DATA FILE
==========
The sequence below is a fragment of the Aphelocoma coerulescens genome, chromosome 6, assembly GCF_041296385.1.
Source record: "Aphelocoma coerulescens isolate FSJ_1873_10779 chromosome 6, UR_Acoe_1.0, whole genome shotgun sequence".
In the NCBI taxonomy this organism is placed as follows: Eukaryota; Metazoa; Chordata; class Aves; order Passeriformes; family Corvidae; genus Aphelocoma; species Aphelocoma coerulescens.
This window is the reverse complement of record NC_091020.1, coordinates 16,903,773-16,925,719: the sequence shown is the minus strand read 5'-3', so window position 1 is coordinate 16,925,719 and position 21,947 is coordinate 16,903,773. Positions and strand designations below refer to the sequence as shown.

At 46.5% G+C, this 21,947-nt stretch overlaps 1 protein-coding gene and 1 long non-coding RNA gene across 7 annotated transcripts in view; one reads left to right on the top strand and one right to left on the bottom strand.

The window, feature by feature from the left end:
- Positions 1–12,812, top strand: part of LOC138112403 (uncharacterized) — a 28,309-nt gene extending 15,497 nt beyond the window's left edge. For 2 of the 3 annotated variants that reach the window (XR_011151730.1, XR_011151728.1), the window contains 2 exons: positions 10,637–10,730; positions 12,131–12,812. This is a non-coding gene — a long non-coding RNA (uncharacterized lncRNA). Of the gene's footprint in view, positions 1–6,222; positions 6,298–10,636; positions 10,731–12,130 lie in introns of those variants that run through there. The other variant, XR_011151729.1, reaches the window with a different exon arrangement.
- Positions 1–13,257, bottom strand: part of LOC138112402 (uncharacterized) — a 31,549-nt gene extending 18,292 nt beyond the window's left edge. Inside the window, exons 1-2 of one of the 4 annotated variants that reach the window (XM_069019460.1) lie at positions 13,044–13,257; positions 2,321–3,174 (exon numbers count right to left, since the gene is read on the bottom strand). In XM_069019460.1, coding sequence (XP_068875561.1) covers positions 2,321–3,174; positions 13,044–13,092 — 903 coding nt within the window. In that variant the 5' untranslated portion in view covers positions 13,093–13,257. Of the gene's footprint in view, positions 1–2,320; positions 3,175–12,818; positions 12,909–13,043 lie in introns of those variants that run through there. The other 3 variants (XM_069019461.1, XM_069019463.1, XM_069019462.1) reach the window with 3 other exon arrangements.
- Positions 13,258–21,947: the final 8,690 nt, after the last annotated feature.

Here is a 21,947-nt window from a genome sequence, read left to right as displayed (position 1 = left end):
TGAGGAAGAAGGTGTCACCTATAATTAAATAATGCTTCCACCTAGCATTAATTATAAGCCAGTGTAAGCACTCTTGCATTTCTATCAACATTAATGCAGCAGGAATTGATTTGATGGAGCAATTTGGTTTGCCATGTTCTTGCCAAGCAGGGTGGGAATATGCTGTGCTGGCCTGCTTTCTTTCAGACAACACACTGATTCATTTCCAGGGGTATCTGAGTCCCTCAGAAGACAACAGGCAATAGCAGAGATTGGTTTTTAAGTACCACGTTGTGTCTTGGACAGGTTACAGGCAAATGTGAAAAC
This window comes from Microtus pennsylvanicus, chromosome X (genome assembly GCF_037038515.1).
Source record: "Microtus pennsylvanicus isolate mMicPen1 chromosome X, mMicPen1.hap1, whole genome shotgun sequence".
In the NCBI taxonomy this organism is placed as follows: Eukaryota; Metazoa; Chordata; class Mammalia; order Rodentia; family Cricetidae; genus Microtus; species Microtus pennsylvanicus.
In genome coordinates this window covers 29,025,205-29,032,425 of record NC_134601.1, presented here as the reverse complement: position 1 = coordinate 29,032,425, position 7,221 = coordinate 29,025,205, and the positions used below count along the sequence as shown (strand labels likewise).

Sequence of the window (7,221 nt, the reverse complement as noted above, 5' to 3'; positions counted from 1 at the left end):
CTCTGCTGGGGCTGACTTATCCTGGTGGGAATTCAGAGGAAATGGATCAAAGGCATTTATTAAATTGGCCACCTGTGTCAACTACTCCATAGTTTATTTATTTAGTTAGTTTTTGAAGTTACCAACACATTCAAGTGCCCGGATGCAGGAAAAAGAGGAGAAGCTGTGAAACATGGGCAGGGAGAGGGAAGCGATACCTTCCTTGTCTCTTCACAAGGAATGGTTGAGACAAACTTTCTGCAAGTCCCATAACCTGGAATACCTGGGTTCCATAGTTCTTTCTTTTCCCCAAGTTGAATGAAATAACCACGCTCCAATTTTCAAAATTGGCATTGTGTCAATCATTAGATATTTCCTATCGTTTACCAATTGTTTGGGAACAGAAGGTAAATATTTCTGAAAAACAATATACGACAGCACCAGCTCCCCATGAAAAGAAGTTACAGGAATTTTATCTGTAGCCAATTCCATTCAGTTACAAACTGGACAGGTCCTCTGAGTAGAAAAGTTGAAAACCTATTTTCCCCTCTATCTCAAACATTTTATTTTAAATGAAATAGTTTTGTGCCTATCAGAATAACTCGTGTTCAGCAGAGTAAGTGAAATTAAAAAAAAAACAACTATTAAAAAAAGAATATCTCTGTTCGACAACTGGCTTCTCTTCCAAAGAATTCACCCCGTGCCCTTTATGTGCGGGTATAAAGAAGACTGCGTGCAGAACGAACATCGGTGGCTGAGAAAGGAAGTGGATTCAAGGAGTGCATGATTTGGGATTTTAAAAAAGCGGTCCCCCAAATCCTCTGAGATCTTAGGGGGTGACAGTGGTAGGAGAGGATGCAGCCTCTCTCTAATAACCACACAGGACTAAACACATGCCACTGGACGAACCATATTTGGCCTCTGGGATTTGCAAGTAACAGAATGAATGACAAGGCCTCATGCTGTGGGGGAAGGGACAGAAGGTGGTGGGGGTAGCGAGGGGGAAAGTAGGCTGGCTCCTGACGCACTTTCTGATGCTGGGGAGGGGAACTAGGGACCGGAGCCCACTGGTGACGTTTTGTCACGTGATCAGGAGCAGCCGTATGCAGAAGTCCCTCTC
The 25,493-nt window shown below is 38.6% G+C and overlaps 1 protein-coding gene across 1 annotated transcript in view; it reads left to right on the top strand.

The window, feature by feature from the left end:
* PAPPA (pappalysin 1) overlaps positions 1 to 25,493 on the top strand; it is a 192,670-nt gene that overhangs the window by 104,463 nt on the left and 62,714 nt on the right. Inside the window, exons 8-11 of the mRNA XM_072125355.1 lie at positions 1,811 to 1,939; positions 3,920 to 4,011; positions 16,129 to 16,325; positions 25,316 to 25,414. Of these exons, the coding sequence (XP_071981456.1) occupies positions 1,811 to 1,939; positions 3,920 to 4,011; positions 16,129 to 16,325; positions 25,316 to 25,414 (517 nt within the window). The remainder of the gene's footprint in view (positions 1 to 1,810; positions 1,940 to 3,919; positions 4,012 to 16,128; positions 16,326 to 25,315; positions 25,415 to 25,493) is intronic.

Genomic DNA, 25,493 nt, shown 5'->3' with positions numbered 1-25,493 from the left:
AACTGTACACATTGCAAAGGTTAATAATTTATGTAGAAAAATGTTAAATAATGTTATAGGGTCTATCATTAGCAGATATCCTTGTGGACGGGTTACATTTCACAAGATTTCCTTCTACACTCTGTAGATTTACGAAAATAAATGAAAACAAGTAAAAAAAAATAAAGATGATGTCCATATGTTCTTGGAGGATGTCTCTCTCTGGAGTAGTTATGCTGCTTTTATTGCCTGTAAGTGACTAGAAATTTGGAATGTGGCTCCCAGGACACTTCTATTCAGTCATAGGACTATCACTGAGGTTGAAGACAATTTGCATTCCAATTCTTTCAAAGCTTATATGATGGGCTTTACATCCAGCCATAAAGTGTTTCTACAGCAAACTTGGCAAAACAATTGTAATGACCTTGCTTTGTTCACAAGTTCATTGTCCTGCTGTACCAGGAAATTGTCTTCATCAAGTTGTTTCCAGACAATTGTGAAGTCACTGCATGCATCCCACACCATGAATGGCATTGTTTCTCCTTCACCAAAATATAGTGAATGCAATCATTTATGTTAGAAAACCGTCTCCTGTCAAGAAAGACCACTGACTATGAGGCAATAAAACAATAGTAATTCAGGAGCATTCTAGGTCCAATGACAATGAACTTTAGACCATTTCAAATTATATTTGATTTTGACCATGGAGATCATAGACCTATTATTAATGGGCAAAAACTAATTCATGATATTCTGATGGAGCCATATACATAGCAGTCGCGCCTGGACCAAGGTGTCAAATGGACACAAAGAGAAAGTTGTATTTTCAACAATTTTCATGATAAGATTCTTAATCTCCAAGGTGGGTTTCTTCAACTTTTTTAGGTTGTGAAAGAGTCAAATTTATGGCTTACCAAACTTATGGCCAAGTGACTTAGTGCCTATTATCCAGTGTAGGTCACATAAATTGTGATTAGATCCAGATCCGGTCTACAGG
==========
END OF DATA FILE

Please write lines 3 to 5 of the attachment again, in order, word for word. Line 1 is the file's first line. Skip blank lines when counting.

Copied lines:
In the NCBI taxonomy this organism is placed as follows: Eukaryota; Metazoa; Chordata; class Aves; order Passeriformes; family Corvidae; genus Aphelocoma; species Aphelocoma coerulescens.
This window is the reverse complement of record NC_091020.1, coordinates 16,903,773-16,925,719: the sequence shown is the minus strand read 5'-3', so window position 1 is coordinate 16,925,719 and position 21,947 is coordinate 16,903,773. Positions and strand designations below refer to the sequence as shown.

At 46.5% G+C, this 21,947-nt stretch overlaps 1 protein-coding gene and 1 long non-coding RNA gene across 7 annotated transcripts in view; one reads left to right on the top strand and one right to left on the bottom strand.